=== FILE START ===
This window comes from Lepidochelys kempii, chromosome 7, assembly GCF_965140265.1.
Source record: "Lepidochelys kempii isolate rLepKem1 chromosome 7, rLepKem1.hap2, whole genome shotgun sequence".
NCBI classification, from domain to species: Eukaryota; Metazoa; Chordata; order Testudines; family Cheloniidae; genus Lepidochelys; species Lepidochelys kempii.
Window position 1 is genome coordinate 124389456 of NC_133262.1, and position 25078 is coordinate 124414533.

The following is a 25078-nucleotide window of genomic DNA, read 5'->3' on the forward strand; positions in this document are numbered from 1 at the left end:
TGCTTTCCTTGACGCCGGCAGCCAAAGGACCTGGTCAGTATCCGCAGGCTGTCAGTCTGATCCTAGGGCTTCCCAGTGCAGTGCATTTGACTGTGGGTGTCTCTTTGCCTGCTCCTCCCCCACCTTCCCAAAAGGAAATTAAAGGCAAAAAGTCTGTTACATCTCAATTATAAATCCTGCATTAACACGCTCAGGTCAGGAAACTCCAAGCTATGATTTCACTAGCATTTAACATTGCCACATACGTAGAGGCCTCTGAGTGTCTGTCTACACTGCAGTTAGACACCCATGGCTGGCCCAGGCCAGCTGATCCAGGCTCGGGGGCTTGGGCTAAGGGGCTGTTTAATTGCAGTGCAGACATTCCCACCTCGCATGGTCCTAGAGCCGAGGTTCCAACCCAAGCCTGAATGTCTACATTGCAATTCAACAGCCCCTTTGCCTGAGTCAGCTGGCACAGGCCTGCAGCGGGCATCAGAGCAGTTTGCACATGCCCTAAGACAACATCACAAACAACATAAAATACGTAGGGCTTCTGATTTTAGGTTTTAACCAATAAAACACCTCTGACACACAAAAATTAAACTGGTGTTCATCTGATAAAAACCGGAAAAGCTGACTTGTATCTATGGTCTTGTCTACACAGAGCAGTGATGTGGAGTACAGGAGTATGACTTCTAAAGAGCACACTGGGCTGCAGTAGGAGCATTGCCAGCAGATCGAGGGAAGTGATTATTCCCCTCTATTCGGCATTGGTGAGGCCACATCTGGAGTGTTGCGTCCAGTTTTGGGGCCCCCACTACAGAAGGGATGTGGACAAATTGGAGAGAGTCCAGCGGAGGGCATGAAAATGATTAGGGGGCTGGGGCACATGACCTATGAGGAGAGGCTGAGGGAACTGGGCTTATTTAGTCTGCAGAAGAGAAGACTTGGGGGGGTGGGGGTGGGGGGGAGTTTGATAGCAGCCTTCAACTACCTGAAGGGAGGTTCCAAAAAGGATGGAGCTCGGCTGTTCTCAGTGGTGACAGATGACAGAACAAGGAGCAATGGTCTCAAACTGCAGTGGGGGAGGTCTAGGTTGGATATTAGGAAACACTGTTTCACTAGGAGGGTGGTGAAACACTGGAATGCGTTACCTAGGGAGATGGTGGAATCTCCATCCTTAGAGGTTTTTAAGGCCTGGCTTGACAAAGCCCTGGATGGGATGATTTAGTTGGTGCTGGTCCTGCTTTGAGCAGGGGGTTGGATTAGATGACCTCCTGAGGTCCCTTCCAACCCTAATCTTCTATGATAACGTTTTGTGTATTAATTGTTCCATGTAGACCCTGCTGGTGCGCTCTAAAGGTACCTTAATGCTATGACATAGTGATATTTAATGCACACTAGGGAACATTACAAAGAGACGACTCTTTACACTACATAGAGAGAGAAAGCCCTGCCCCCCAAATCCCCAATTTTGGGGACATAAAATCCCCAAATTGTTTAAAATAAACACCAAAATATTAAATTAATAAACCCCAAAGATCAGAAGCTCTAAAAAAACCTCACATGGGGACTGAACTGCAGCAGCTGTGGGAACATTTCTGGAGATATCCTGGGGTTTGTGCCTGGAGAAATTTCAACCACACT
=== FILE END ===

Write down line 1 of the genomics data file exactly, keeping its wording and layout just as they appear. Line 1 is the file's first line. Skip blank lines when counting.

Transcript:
This window comes from Lepidochelys kempii, chromosome 7, assembly GCF_965140265.1.